3. Private Fostering

It is the duty of the local authority to satisfy itself that the welfare of children who are Privately Fostered within its area is being satisfactorily safeguarded and promoted. This duty is carried out by the Children's Social Care and the detailed procedures for how these responsibilities are fulfilled are set out in the Private Fostering Procedure in the Children's Social Care Procedures Manual.

A private fostering arrangement is one that is made privately, not involving the LA, for the care of a child under 16 (under 18 if disabled) by someone other than a parent or close relative for 28 days or more.

  • Private Fostering may include:
  • Children sent from abroad to stay with another family member;
  • Asylum-seeking and refugee children;
  • Teenagers who are staying with friends or other non-relatives;
  • Language students living with host families.

Private foster carers and those with Parental Responsibility are required to notify Children's Social Care of their intention to privately foster or to have a child privately fostered.

All agencies have a responsibility to notify Children's Social Care of a private fostering arrangement where they are not satisfied that the local authority has been or will be notified of the arrangements.


4. Children of Families Living in Temporary Accommodation

Placement in temporary accommodation, often a distance from previous support networks or involving frequent moves, can lead to individuals and families falling through the net.

It is important that effective systems are in place to ensure that children from homeless families receive services from health and education, social care and welfare support services as well as any other specific services, because with frequent moves they may become disengaged from services. For example a child who is not registered with a school or a GP will miss out on basic services such as health screening, eye tests, immunisations and learning to read and write. Where a child who needs specific treatment misses appointments due to moves the problem may become an issue of Significant Harm.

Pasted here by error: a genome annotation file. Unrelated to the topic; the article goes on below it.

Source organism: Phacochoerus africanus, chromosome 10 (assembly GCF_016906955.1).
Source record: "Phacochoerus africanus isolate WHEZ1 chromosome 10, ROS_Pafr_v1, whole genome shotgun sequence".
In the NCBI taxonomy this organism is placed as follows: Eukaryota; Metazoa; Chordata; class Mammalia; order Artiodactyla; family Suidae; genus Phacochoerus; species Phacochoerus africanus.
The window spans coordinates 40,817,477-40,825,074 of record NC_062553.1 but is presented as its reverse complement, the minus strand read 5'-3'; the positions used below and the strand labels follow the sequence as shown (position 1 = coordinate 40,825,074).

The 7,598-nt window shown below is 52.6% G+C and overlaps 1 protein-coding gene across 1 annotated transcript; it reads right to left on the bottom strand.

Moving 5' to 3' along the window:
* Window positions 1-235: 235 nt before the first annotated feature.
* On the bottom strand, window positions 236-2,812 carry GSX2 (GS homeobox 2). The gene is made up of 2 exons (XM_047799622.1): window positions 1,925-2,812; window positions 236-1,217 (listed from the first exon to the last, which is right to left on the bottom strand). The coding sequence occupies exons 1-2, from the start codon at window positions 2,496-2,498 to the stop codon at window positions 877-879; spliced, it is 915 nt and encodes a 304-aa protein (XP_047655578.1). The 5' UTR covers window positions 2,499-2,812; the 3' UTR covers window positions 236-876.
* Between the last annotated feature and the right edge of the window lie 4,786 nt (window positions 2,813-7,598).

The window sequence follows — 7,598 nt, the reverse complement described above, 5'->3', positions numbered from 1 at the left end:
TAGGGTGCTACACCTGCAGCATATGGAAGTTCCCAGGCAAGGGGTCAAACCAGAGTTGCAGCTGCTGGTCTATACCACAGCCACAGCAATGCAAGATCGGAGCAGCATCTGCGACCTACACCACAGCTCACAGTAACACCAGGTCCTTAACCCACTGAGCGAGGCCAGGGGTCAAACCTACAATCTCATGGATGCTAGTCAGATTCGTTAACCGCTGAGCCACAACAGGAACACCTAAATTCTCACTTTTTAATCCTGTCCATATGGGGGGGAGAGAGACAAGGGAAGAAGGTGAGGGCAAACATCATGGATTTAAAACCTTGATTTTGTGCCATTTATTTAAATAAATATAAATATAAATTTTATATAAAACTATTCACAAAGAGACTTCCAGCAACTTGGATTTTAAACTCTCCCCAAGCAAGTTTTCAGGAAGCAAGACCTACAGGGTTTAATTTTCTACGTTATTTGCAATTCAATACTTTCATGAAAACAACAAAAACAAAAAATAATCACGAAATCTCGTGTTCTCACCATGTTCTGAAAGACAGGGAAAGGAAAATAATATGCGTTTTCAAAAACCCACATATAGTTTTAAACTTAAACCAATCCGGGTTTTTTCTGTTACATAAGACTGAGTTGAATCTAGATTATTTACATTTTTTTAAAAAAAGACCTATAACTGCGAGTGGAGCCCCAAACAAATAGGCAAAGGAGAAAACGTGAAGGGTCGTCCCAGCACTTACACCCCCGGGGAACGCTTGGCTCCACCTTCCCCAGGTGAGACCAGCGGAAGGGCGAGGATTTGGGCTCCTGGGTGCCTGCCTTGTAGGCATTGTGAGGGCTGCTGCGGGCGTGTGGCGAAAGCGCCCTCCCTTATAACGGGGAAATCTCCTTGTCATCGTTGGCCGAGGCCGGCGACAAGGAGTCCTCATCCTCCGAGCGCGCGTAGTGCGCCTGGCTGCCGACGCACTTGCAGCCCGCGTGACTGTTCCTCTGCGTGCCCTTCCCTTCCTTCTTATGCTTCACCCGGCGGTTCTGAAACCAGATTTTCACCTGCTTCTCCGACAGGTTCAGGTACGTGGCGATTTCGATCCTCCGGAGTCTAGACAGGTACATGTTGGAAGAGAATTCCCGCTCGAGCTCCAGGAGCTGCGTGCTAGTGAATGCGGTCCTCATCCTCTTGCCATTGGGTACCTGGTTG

Temporary accommodation, for example bed and breakfast accommodation or women's refuges, may be a location which is not secure and safe and where other adults are also resident who may pose a risk to the child.

All concerns of Significant Harm to a child should be referred to Children's Social Care Services in accordance with the Multi Agency Safeguarding Hub (MASH).

The local authorities' responsibilities for homeless families are set out in legislation, including the Children Act 1989 and the Homelessness Act 2002. Under Section 12 of the Homelessness Act, housing authorities are required to refer to adult social care services homeless persons with dependent children who are ineligible for homelessness assistance or are intentionally homeless, to social services, as long as the person consents. If homelessness persists, any child in the family could be in need. In such cases, if social services decide the child's needs would be best met by helping the family to obtain accommodation, they can ask the housing authority for reasonable advice and assistance in this and the housing authority must give reasonable advice and assistance.